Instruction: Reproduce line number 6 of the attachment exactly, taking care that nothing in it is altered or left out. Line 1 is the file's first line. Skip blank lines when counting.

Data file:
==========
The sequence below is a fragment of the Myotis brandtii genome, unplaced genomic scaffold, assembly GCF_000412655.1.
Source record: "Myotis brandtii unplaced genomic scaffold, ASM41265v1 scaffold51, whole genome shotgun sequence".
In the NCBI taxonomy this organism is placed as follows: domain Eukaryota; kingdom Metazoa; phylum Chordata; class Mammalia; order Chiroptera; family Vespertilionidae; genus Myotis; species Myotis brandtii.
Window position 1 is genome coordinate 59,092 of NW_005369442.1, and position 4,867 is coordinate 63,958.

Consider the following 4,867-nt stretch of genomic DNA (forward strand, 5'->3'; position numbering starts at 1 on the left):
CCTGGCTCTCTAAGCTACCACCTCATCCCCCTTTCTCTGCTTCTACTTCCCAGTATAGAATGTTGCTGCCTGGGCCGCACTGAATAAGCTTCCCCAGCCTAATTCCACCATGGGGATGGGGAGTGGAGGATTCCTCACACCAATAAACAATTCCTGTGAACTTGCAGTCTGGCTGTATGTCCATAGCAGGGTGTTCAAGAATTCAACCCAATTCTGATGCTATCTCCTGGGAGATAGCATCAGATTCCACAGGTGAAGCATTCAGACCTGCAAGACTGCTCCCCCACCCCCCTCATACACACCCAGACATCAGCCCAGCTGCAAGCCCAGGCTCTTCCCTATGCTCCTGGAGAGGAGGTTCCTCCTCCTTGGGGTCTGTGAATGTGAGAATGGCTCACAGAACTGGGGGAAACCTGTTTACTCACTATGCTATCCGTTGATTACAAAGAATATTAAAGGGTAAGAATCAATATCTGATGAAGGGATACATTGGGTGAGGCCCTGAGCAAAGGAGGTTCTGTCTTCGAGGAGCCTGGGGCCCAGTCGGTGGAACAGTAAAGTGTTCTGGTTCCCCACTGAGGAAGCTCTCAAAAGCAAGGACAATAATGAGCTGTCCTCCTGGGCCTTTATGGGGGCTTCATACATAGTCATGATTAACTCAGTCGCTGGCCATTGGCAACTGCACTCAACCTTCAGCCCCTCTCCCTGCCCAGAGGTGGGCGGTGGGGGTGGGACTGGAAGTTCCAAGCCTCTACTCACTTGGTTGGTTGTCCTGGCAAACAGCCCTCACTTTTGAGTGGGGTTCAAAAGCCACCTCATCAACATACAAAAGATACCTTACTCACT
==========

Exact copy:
CCTGGCTCTCTAAGCTACCACCTCATCCCCCTTTCTCTGCTTCTACTTCCCAGTATAGAATGTTGCTGCCTGGGCCGCACTGAATAAGCTTCCCCAGCCTAATTCCACCATGGGGATGGGGAGTGGAGGATTCCTCACACCAATAAACAATTCCTGTGAACTTGCAGTCTGGCTGTATGTCCATAGCAGGGTGTTCAAGAATTCAACCCAATTCTGATGCTATCTCCTGGGAGATAGCATCAGATTCCACAGGTGAAGCATTCAGACCTGCAAGACTGCTCCCCCACCCCCCTCATACACACCCAGACATCAGCCCAGCTGCAAGCCCAGGCTCTTCCCTATGCTCCTGGAGAGGAGGTTCCTCCTCCTTGGGGTCTGTGAATGTGAGAATGGCTCACAGAACTGGGGGAAACCTGTTTACTCACTATGCTATCCGTTGATTACAAAGAATATTAAAGGGTAAGAATCAATATCTGATGAAGGGATACATTGGGTGAGGCCCTGAGCAAAGGAGGTTCTGTCTTCGAGGAGCCTGGGGCCCAGTCGGTGGAACAGTAAAGTGTTCTGGTTCCCCACTGAGGAAGCTCTCAAAAGCAAGGACAATAATGAGCTGTCCTCCTGGGCCTTTATGGGGGCTTCATACATAGTCATGATTAACTCAGTCGCTGGCCATTGGCAACTGCACTCAACCTTCAGCCCCTCTCCCTGCCCAGAGGTGGGCGGTGGGGGTGGGACTGGAAGTTCCAAGCCTCTACTCACTTGGTTGGTTGTCCTGGCAAACAGCCCTCACTTTTGAGTGGGGTTCAAAAGCCACCTCATCAACATACAAAAGATACCTTACTCACT